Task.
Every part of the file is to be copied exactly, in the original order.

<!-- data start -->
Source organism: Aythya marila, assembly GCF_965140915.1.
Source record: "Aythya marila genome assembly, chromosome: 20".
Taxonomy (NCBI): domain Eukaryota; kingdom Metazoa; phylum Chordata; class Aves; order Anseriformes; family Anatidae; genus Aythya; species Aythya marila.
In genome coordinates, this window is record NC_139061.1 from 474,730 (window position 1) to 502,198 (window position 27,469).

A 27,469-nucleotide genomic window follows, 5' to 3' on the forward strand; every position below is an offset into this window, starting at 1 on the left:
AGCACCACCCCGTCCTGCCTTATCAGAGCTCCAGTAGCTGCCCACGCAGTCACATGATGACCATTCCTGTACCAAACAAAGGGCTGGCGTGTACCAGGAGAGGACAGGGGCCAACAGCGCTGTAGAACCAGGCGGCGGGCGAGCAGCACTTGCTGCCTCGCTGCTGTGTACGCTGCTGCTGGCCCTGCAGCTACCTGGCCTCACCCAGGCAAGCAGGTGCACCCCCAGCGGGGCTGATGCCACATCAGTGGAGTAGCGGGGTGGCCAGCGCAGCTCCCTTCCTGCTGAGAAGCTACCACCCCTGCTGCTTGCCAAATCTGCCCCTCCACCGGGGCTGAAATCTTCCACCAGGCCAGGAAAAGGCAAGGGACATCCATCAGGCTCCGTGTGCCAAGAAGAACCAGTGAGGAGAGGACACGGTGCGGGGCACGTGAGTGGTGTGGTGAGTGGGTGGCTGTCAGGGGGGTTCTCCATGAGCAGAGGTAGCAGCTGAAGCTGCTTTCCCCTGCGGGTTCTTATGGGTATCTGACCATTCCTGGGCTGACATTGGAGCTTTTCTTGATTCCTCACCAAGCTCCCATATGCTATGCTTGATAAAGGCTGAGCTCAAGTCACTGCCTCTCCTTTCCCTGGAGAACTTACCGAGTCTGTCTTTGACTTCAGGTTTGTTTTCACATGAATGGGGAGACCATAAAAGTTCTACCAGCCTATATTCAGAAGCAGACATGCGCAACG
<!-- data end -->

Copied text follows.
Source organism: Aythya marila, assembly GCF_965140915.1.
Source record: "Aythya marila genome assembly, chromosome: 20".
Taxonomy (NCBI): domain Eukaryota; kingdom Metazoa; phylum Chordata; class Aves; order Anseriformes; family Anatidae; genus Aythya; species Aythya marila.
In genome coordinates, this window is record NC_139061.1 from 474,730 (window position 1) to 502,198 (window position 27,469).

A 27,469-nucleotide genomic window follows, 5' to 3' on the forward strand; every position below is an offset into this window, starting at 1 on the left:
AGCACCACCCCGTCCTGCCTTATCAGAGCTCCAGTAGCTGCCCACGCAGTCACATGATGACCATTCCTGTACCAAACAAAGGGCTGGCGTGTACCAGGAGAGGACAGGGGCCAACAGCGCTGTAGAACCAGGCGGCGGGCGAGCAGCACTTGCTGCCTCGCTGCTGTGTACGCTGCTGCTGGCCCTGCAGCTACCTGGCCTCACCCAGGCAAGCAGGTGCACCCCCAGCGGGGCTGATGCCACATCAGTGGAGTAGCGGGGTGGCCAGCGCAGCTCCCTTCCTGCTGAGAAGCTACCACCCCTGCTGCTTGCCAAATCTGCCCCTCCACCGGGGCTGAAATCTTCCACCAGGCCAGGAAAAGGCAAGGGACATCCATCAGGCTCCGTGTGCCAAGAAGAACCAGTGAGGAGAGGACACGGTGCGGGGCACGTGAGTGGTGTGGTGAGTGGGTGGCTGTCAGGGGGGTTCTCCATGAGCAGAGGTAGCAGCTGAAGCTGCTTTCCCCTGCGGGTTCTTATGGGTATCTGACCATTCCTGGGCTGACATTGGAGCTTTTCTTGATTCCTCACCAAGCTCCCATATGCTATGCTTGATAAAGGCTGAGCTCAAGTCACTGCCTCTCCTTTCCCTGGAGAACTTACCGAGTCTGTCTTTGACTTCAGGTTTGTTTTCACATGAATGGGGAGACCATAAAAGTTCTACCAGCCTATATTCAGAAGCAGACATGCGCAACG